The average sheep has long been judged a placid and dim-witted creature, a view epitomised by Sir Winston Churchill when he labelled Clement Attlee a "sheep in sheep's clothing".
But a study by Cambridge University suggests that we may have underestimated their intellectual capacities. Sheep can recognise human faces, spot the facial features of their handlers, and can even distinguish newsreader Fiona Bruce from actress Emma Watson.
In experiments in which the animals were rewarded with food for picking out portraits of Bruce, Watson and Barack Obama, sheep proved they were experts at identifying individuals.
In fact, they could even recognise people when pictures were altered or were taken from a different angle, an ability only previously recorded in humans and primates. And when shown pictures of their handlers without any training, the sheep did a double take then wandered over to their image.
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"Anyone who has spent time working with sheep will know that they are intelligent, individual animals who are able to recognise their handlers," said Prof Jenny Morton, who led the study.
"We've shown with our study that sheep have advanced face-recognition abilities, comparable with those of humans and monkeys. Sheep are long-lived and have brains that are similar in size and complexity to those of some monkeys."
The ability to recognise faces is one of the most important human social skills. People recognise familiar faces easily, and can identify unfamiliar faces from repeatedly presented images.
As with some other animals such as dogs and monkeys, sheep are social animals and can recognise other sheep as well as familiar humans. But little is known about their overall ability to process faces. Researchers from Cambridge's Department of Physiology, Development and Neuroscience trained eight sheep to recognise the faces of four celebrities from photographic portraits displayed on computer screens. Training involved the sheep making decisions as they moved around a specially-designed pen.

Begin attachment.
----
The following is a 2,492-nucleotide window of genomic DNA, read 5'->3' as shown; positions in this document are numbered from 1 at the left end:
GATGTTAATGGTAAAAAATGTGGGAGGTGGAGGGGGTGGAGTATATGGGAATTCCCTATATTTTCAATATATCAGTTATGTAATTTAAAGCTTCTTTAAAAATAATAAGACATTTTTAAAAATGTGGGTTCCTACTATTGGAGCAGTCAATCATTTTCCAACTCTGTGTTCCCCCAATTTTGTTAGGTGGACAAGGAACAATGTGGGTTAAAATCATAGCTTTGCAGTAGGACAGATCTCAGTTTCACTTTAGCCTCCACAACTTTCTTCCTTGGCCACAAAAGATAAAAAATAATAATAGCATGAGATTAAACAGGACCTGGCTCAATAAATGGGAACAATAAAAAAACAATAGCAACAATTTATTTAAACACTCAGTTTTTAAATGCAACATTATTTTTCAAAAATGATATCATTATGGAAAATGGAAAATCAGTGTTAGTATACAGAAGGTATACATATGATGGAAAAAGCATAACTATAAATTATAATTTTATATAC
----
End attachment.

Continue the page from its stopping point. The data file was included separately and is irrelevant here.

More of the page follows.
At one end of the pen, they would see two photographs displayed on two computer screens and would receive a reward of food for choosing the photograph of the celebrity, by breaking an infrared beam near the screen. If they chose the wrong photograph, a buzzer would sound and they would receive no reward. Over time, they learn to associate a reward with the celebrity's photograph. After training, the sheep were shown two photographs - the celebrity's face and another face. In this test, sheep correctly chose the learned face eight times out of 10. In these initial tests, the sheep were shown the faces from the front, but to test how well they recognised the faces, the researchers next showed them the faces at an angle.
As expected, the sheep's performance dropped, but only by about 15 per cent - a figure comparable to that seen when humans perform the task.
Finally, the researchers looked at whether sheep were able to recognise a handler without pre-training. When a portrait of the handler was interspersed randomly, the sheep chose them seven out of 10 times. The research was published in the journal Royal Society Open Science.
- The Telegraph, London